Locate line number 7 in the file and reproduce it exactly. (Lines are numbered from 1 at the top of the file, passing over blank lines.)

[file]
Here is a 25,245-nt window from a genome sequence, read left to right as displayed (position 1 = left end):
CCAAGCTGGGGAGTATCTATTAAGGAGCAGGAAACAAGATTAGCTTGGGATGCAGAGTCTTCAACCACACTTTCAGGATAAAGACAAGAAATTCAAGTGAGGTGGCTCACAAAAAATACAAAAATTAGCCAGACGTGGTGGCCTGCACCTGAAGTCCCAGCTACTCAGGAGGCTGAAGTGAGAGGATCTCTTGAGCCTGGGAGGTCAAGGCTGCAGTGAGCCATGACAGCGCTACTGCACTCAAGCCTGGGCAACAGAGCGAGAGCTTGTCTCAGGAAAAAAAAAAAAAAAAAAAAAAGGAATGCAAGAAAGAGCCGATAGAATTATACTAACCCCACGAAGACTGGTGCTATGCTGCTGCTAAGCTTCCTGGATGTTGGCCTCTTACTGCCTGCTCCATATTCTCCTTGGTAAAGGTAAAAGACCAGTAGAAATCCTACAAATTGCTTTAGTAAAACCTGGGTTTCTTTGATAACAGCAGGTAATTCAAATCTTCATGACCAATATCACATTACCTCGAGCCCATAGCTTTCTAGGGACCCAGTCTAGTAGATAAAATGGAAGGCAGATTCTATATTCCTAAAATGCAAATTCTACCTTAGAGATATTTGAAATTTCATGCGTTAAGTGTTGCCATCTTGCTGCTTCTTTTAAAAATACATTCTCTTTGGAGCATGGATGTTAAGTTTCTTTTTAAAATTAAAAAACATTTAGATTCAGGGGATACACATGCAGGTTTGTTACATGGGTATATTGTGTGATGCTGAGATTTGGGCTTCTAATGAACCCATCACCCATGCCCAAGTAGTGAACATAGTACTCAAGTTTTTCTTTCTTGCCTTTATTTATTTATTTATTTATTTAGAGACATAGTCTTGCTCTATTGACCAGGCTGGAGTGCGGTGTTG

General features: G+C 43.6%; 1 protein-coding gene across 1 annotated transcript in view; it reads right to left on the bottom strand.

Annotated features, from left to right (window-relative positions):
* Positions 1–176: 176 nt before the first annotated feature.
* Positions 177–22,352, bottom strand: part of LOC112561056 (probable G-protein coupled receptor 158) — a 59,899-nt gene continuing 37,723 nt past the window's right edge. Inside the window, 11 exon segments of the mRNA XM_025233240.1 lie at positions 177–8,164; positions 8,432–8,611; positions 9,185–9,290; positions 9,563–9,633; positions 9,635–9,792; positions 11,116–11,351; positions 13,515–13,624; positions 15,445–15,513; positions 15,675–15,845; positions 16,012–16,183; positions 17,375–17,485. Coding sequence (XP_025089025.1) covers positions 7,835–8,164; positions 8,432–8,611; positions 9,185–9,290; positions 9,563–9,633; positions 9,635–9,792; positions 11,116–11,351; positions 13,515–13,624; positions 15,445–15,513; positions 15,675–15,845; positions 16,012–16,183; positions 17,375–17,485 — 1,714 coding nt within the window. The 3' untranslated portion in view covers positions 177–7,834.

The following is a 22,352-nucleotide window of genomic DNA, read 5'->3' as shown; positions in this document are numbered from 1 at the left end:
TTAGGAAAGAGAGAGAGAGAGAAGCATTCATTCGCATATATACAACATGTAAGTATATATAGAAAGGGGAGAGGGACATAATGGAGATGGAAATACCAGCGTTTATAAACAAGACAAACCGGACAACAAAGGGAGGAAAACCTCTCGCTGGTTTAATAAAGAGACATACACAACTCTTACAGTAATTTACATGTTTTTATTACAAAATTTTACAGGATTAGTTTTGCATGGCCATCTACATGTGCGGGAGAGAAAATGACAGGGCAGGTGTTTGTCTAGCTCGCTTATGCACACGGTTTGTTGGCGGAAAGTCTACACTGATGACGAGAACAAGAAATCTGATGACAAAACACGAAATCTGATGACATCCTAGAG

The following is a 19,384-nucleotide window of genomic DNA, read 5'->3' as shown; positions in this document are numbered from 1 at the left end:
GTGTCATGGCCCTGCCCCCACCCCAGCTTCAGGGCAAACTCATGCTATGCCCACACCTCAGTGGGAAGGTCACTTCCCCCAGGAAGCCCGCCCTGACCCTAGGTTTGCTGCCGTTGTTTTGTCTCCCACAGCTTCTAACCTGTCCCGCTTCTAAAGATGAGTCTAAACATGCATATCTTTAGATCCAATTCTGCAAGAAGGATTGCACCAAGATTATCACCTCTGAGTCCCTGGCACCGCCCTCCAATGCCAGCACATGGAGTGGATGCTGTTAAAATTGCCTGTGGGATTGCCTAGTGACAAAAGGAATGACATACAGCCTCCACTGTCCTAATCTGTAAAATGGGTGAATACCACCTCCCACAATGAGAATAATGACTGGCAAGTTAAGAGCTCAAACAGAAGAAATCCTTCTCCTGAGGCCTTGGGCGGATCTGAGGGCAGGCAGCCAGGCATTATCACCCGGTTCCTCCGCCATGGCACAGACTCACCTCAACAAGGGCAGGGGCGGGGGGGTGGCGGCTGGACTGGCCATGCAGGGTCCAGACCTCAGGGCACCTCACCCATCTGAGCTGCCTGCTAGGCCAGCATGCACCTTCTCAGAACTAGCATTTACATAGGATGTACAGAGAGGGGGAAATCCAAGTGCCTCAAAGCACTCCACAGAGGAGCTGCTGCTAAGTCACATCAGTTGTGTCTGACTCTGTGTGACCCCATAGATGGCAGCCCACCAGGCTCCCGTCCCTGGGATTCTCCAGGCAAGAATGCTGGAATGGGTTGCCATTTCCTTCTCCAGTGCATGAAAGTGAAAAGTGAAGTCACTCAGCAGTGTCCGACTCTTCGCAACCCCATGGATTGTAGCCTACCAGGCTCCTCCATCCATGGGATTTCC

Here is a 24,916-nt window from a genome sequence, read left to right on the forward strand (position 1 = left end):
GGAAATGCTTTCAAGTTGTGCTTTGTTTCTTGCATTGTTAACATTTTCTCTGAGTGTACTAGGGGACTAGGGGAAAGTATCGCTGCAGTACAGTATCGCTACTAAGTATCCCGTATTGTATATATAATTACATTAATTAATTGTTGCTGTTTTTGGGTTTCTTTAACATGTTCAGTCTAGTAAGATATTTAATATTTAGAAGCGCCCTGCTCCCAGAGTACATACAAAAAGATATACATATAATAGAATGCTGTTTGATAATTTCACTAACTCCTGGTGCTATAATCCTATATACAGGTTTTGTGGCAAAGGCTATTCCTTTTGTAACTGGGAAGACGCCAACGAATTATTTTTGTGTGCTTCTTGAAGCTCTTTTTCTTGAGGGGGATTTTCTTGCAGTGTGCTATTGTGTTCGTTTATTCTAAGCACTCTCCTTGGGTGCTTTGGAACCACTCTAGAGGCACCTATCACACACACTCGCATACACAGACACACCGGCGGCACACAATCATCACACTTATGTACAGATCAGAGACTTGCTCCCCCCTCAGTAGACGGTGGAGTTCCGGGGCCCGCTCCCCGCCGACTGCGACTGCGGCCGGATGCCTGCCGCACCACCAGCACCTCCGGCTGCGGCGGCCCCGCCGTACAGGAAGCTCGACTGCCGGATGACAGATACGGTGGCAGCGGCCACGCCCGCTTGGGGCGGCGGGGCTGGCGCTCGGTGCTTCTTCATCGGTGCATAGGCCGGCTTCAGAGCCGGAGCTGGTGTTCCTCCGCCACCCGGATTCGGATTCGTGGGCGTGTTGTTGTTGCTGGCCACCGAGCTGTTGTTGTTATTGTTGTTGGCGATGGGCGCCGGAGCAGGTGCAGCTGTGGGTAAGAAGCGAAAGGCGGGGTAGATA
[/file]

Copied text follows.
The following is a 22,352-nucleotide window of genomic DNA, read 5'->3' as shown; positions in this document are numbered from 1 at the left end: